Alzheimer’s has an effect that reaches far beyond the patient. Family and friends often share in the care of those affected, with one or two people shouldering the majority of the responsibility.
Watching someone you love or care for, deteriorate, can be extremely stressful.
As stress builds slowly over time, it can be easy to overlook the strain you’re under on a daily basis. Signs that the stress of care is getting to be too much include:
- Loss of interest in friends and social activities
- Feeling constantly exhausted
- Anxiety about what will happen in the future
- Difficulty sleeping, caused by too many thoughts and concerns
- Irritability and anger, towards the person you’re caring for, the disease, and even yourself
Respite care, or replacement care, is a term used to describe the professional care brought in to relieve family members or friends, from the responsibility of providing care, for a set number of days.
If you’re caring for a loved one who has dementia or Alzheimer’s, you might have got used to putting aside your own needs to focus entirely on the person you care for. This is understandable, especially when that person can’t be left alone for long periods of time. But self-care is also important. Taking respite can allow you to get the head space you need to face the challenges of your role as the carer, afresh.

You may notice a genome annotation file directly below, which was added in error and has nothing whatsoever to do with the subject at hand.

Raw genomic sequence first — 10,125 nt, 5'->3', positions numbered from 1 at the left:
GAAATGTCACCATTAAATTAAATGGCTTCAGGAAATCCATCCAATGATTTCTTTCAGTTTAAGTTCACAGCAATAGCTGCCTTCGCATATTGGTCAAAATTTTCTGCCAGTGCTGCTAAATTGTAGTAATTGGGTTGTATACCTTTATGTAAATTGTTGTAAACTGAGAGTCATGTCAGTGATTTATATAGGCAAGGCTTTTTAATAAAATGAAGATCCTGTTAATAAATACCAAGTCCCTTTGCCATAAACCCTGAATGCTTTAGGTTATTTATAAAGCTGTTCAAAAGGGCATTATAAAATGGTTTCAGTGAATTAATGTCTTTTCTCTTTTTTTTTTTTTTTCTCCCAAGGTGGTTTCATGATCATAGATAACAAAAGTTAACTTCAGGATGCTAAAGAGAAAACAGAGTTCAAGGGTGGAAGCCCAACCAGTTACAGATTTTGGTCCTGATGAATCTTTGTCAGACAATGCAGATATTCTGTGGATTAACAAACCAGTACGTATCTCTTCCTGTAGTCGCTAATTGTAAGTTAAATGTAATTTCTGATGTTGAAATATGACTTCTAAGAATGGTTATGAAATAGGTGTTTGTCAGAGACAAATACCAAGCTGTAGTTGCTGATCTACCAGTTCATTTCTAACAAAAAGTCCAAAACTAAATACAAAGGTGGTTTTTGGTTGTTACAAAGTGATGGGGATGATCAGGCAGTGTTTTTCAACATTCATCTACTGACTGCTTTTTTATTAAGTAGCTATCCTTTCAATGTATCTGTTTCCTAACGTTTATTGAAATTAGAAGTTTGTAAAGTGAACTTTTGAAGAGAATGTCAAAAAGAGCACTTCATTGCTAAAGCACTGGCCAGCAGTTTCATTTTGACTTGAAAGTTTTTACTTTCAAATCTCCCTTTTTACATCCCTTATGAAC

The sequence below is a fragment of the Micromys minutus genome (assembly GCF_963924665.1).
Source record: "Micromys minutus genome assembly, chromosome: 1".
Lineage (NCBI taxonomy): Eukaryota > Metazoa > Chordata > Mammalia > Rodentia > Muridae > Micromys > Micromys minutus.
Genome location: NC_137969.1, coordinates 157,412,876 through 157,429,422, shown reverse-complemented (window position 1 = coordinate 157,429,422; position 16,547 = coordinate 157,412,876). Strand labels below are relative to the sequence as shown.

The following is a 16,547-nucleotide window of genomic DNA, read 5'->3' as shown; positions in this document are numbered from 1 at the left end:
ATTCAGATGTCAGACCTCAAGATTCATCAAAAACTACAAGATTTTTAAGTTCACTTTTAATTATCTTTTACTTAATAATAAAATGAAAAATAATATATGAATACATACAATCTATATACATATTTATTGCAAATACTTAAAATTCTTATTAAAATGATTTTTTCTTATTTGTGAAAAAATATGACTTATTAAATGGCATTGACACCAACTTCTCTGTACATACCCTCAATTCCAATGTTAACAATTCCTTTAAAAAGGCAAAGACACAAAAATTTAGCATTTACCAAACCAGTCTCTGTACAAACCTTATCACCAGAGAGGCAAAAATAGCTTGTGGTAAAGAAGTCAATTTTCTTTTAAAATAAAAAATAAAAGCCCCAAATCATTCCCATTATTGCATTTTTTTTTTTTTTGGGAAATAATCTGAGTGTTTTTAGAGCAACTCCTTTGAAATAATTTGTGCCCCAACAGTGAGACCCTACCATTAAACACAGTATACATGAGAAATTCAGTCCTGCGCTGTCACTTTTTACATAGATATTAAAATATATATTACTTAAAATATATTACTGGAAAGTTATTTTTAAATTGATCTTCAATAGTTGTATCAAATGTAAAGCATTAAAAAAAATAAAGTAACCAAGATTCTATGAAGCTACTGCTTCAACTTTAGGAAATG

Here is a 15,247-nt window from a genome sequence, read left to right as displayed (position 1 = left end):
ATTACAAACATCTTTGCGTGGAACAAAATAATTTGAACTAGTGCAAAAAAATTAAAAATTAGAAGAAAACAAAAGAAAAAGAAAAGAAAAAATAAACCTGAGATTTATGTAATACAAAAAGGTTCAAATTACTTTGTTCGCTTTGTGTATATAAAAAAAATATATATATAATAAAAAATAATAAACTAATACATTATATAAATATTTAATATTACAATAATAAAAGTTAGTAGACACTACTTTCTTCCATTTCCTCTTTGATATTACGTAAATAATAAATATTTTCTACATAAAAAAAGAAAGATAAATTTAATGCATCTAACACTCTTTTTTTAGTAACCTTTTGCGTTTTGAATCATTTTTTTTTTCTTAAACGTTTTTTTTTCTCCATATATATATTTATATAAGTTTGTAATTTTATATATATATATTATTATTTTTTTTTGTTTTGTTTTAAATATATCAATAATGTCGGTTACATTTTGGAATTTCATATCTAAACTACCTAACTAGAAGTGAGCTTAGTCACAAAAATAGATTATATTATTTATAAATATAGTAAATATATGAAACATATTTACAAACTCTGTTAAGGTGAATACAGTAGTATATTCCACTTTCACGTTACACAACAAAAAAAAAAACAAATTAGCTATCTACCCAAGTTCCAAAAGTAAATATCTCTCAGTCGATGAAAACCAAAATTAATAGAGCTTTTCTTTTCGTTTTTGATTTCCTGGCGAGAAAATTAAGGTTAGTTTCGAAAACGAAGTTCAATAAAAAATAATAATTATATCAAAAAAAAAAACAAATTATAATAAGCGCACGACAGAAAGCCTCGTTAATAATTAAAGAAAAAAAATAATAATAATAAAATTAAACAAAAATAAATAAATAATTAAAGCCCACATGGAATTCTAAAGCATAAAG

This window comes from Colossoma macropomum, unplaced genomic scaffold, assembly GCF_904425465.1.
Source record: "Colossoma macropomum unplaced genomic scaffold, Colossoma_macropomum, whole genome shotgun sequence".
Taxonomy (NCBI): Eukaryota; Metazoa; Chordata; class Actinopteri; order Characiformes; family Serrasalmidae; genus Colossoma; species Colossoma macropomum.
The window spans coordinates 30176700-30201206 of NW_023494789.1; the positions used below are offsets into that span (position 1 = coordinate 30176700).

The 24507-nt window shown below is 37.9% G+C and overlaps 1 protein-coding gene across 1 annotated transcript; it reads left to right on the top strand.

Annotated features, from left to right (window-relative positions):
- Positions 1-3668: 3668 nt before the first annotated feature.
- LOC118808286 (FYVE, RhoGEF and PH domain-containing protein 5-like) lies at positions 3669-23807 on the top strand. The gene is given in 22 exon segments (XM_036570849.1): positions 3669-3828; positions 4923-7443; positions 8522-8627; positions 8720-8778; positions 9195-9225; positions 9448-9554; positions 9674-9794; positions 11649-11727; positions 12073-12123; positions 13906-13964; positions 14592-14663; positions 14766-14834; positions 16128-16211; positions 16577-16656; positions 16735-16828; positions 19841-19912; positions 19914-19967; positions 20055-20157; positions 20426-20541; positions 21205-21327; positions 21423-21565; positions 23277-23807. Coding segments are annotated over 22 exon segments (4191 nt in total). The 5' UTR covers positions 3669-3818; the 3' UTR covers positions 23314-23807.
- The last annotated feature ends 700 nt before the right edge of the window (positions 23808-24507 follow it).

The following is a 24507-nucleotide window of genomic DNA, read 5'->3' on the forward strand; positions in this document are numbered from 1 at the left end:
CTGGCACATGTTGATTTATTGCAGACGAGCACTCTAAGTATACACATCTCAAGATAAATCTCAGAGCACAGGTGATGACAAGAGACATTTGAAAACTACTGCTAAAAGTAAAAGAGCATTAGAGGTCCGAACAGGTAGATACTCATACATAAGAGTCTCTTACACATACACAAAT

Respite care is available in various forms:
- Homecare services: provided by some local authorities, refers to the flexible support that can be provided to you and your loved one.
- Residential or nursing care: where your loved one goes for a short stay, or holiday, in a residential or nursing home.
- Daycare: where your loved one goes and takes part in activities held in a day center away from home.
- Benevolent or charity funding: your social worker, GP, health visitor, or local carer support group will be able to give you more information on the funding available to help with the cost of going on holiday.
- Saga respite for carers trust: Gives a number of free holidays to carers over the age of 50 and the loved ones they care for.
If continuing to provide care for your loved one in their own home, while getting respite, is a priority for you, then HomeTouch can help.
We source the best self-employed carers in the UK, you put your postcode into our search, and we show you the profiles of the carers closest to you.
You can then message the carers directly to specify the type of care you require and to arrange a trial. It’s very simple.
With HomeTouch you avoid the expense of agency fees and stay in control of who cares for your loved one, while we handle contracts and everything else that goes with employing someone privately.